2011 – Attained Singapore Quality Award with Special Commendation (SQA-SC)

2006 – Attained Singapore Quality Award (SQA)

2001 – Attained Singapore Quality Class (SQC)

Controversy

In July 2007, a man was wrongfully caned an extra three strokes of the cane in prison due to an administrative error of a court officer and an oversight of a judicial officer. [11] Subsequently, the man sought an undisclosed sum of compensation from the Attorney-General's Chambers. [12]

In September 2020, a man was wrongfully jailed an extra two days due to an administrative error of a court officer for not updating the fine that was already paid for in its computer information system. [13] [14] [15] Subsequently, the man engaged a defence lawyer to seek compensation from the Attorney-General's Chambers. [16]

Gallery

References

  1. ^ "INDRANEE RAJAH, LAW Subordinate Courts renamed State Courts, to be led by High Court judge". Straitstimes.com. 2014-01-21. Retrieved 2014-09-09.
  2. ^ "Second Reading Speech by Senior Minister Of State For Law, Indranee Rajah SC, on the Subordinate Courts (Amendment) Bill".
  3. ^ "Annual Reports". www.statecourts.gov.sg.
  4. ^ "Media Release: State Courts Building at 1 Havelock Square turns 40 on 15 September 2015". www.statecourts.gov.sg.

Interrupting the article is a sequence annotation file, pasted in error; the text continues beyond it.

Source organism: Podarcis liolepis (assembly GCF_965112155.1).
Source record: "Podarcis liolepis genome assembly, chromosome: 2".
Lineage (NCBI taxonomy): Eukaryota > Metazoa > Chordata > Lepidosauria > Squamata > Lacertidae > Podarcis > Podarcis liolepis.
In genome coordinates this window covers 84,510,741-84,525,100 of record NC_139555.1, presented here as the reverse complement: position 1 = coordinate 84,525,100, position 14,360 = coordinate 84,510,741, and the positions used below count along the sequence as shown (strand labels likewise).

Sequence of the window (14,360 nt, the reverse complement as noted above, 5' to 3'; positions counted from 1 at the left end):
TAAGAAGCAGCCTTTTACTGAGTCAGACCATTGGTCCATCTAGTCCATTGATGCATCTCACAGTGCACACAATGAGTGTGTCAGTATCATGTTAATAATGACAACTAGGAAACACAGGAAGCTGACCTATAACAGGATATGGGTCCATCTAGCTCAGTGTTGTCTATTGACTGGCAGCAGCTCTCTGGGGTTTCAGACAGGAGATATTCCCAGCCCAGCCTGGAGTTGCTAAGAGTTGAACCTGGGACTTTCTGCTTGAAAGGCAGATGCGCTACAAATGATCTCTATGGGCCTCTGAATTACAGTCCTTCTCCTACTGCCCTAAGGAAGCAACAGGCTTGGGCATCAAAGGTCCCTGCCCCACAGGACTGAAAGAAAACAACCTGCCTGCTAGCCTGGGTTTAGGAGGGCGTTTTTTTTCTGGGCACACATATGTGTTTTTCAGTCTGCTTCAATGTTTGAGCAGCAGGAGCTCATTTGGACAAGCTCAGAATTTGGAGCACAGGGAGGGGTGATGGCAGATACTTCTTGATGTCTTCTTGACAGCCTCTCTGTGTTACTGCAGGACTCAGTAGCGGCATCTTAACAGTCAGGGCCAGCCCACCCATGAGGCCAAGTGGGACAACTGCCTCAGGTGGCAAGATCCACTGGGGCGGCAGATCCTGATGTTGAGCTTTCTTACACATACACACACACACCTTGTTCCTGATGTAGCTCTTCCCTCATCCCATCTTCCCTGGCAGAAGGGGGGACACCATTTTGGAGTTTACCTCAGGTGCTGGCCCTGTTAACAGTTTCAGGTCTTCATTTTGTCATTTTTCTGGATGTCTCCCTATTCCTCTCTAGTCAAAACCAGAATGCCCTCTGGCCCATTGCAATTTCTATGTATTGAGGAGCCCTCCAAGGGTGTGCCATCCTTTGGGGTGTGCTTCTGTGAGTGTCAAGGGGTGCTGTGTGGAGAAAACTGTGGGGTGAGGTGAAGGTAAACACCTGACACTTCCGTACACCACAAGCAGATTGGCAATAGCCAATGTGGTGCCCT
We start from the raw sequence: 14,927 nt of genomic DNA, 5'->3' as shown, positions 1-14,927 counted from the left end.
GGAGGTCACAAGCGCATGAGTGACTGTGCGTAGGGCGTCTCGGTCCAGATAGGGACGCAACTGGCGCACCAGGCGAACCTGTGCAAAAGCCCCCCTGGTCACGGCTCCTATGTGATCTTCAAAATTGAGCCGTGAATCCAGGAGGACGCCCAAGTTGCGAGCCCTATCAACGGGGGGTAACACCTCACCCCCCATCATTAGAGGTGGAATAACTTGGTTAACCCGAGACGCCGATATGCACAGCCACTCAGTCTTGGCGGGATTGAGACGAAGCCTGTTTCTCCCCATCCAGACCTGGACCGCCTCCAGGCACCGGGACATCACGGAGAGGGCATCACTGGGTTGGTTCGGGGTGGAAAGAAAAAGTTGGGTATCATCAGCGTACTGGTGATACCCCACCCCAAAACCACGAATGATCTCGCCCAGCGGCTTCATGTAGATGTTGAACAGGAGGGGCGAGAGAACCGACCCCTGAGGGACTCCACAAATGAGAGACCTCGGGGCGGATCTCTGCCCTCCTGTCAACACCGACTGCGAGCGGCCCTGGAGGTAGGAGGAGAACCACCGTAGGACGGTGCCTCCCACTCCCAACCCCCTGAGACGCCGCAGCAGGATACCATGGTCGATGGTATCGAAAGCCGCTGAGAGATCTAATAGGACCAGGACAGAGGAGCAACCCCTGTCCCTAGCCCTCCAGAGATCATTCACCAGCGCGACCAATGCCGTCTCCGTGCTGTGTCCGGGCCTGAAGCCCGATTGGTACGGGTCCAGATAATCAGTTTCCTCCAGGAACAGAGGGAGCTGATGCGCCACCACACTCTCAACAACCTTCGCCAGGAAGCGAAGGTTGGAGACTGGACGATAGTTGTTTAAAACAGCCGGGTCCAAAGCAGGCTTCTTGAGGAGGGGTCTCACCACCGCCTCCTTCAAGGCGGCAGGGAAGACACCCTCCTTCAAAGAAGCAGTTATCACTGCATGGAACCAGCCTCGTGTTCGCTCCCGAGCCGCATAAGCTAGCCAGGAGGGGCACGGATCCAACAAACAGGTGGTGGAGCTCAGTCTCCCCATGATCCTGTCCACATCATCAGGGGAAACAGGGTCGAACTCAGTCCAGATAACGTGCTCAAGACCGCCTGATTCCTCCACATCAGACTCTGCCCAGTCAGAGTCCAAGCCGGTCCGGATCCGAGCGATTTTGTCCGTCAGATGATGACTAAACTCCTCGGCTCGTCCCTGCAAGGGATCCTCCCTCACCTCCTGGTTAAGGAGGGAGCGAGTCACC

5. ^ "ARCHIGARDENER -". ARCHIGARDENER.
  6. ^ a b hermesauto (2019-11-29). "State Courts to start moving to new State Courts Towers building from Dec 9". The Straits Times. Retrieved 2020-03-27.
  7. ^ "Media Release: State Courts Award Construction Contract". www.statecourts.gov.sg.
  8. ^ "Winning design for new Subordinate Courts Complex selected". Channel News Asia. 2014-06-05. Archived from the original on 2014-09-08. Retrieved 2014-09-09.
  9. ^ "Media Release: Groundbreaking Ceremony for New State Courts Complex on 28 May 2014". www.statecourts.gov.sg.
  10. ^ "Subordinate Courts win United Nations Public Service Award". Straitstimes.com. 2012-06-05. Retrieved 2012-07-12.
  11. ^ "Judge who approved extra strokes relieved of some duties". www.asiaone.com.
  12. ^ "Lawyer: I told him to break away from illegal moneylending". www.asiaone.com.
  13. ^ "State Courts apologise to man after he spends two extra days in prison due to administrative error". The Straits Times. September 2, 2020.
  14. ^ "State Courts apologise after man served 2 extra days in jail due to officer's error". CNA.
  15. ^ "State Courts officer's error leads to lorry driver serving 2 extra days' jail for road rage incident with cyclist". TODAYonline.
  16. ^ "AGC in discussions with lawyer of man who served 2 extra days in jail over officer's error". CNA.

External links